37 37 Copyright © 2004 M. E. Kabay. All rights reserved. Menus Windows / Mac visual interface has made drop-down menus familiar Can create application-specific menus Provide shortcut-keys if desired Menus can change from stage to stage of users progress through application program

38 38 Copyright © 2004 M. E. Kabay. All rights reserved. Programs DBMS usually include facilities for special controls (programs) Can define actions for anything that can be specified in syntax of programming language for DBMS Often highly portable across platforms as long as same DBMS used Can also write standalone programs that access database files in various languages Need application program interface (API) May not be easily portable from platform to platform

39 39 Copyright © 2004 M. E. Kabay. All rights reserved. DB Development Prototypes Top-down design/development Bottom-up design/development Data modeling

40 40 Copyright © 2004 M. E. Kabay. All rights reserved. Development: Prototypes SDLC (System Development Life Cycle) Analysis Specifications Design Coding Testing Documentation Implementation Sometimes takes too long Code is out of date by time its implemented

41 41 Copyright © 2004 M. E. Kabay. All rights reserved. Development: Prototypes Rapid Application Development (RAD) Joint Application Development (JAD) Show user mockup of application Helps to improve communications among users, analysts, programmers, trainers Modern DBMS ideal for prototyping Easy forms & reports for I/O Can include constraints easily and write good error messages quickly Write one to throw away: learn from mistakes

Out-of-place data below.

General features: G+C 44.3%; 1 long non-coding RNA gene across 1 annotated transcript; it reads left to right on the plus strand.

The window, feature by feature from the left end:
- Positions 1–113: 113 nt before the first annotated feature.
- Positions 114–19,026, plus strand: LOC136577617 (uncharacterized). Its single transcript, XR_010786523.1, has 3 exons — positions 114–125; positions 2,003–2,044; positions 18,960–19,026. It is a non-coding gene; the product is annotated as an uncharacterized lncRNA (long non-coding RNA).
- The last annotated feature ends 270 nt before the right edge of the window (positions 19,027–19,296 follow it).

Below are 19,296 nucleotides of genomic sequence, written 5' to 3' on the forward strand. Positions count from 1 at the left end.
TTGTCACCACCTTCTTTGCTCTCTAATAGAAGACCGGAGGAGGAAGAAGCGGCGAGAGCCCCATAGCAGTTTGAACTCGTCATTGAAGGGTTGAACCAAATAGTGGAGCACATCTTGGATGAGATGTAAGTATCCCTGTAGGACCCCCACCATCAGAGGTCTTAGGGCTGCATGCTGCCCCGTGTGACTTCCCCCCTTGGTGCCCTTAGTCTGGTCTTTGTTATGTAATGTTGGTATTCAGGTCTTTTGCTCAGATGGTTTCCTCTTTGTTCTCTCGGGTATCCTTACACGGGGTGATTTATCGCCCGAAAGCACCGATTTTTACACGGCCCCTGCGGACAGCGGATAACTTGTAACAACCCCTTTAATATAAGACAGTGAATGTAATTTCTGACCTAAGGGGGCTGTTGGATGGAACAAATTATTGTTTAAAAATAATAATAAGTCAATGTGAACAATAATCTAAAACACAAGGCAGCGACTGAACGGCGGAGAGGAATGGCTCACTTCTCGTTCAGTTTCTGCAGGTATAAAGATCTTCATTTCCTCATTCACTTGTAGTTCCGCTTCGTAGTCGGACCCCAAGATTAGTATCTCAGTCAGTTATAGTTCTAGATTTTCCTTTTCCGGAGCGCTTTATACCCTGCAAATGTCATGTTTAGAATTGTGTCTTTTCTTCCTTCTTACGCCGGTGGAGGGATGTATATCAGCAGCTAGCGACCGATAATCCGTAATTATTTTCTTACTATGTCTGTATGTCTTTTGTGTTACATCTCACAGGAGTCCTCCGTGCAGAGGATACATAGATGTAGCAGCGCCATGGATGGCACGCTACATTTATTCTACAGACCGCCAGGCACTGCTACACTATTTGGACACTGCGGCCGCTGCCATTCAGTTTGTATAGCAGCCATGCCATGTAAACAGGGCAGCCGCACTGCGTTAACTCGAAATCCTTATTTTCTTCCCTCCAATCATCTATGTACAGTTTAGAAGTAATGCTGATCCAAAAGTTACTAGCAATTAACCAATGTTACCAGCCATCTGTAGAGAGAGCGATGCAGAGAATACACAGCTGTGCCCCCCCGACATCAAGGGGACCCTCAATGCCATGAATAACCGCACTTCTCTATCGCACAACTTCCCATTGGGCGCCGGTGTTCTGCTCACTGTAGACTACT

42 42 Copyright © 2004 M. E. Kabay. All rights reserved. Development: Top-down Design/Development Thorough analysis of requirements Plan carefully, looking at strategic issues first Develop data models of ever-more detail Advantages Reduce wasted effort, rewriting of code Expandable to new requirements because of systematic understanding Disadvantages Slow to reach production code May be inflexible in rapidly-changing area

43 43 Copyright © 2004 M. E. Kabay. All rights reserved. Development: Bottom-up Design/Development Start with specific project Often small-scale Consistent with RAD/JAD Build up from existing project by adding others as required Advantages Can be rapid to meet needs Consistent with Pareto Principle: meet 80% of needs with first 20% of development Disadvantages Can lead to false starts, reworking, difficult integration of different systems

44 44 Copyright © 2004 M. E. Kabay. All rights reserved. Development: Data Modeling Complex, sophisticated process Observe what people do as well as what they say about their information needs Users do not know how to represent data in data structures Have to see what they need to construct models But what they do now may not be the best for them – limited by current tools Good communications skills essential

45 45 Copyright © 2004 M. E. Kabay. All rights reserved. Homework Reread Chapter Two of Kroenke using Read- Recite-Review For Thu the 29th of January 2004 Answer questions 2.1 through 2.21 in writing For Tue the 27th Prepare for lab work on by running MS- ACCESS on a lab computer (or your own) Finish Ferrett et al Projects #1 & #2 Look ahead to Ferrett Projects #3 & #4

46 46 Copyright © 2004 M. E. Kabay. All rights reserved. DISCUSSION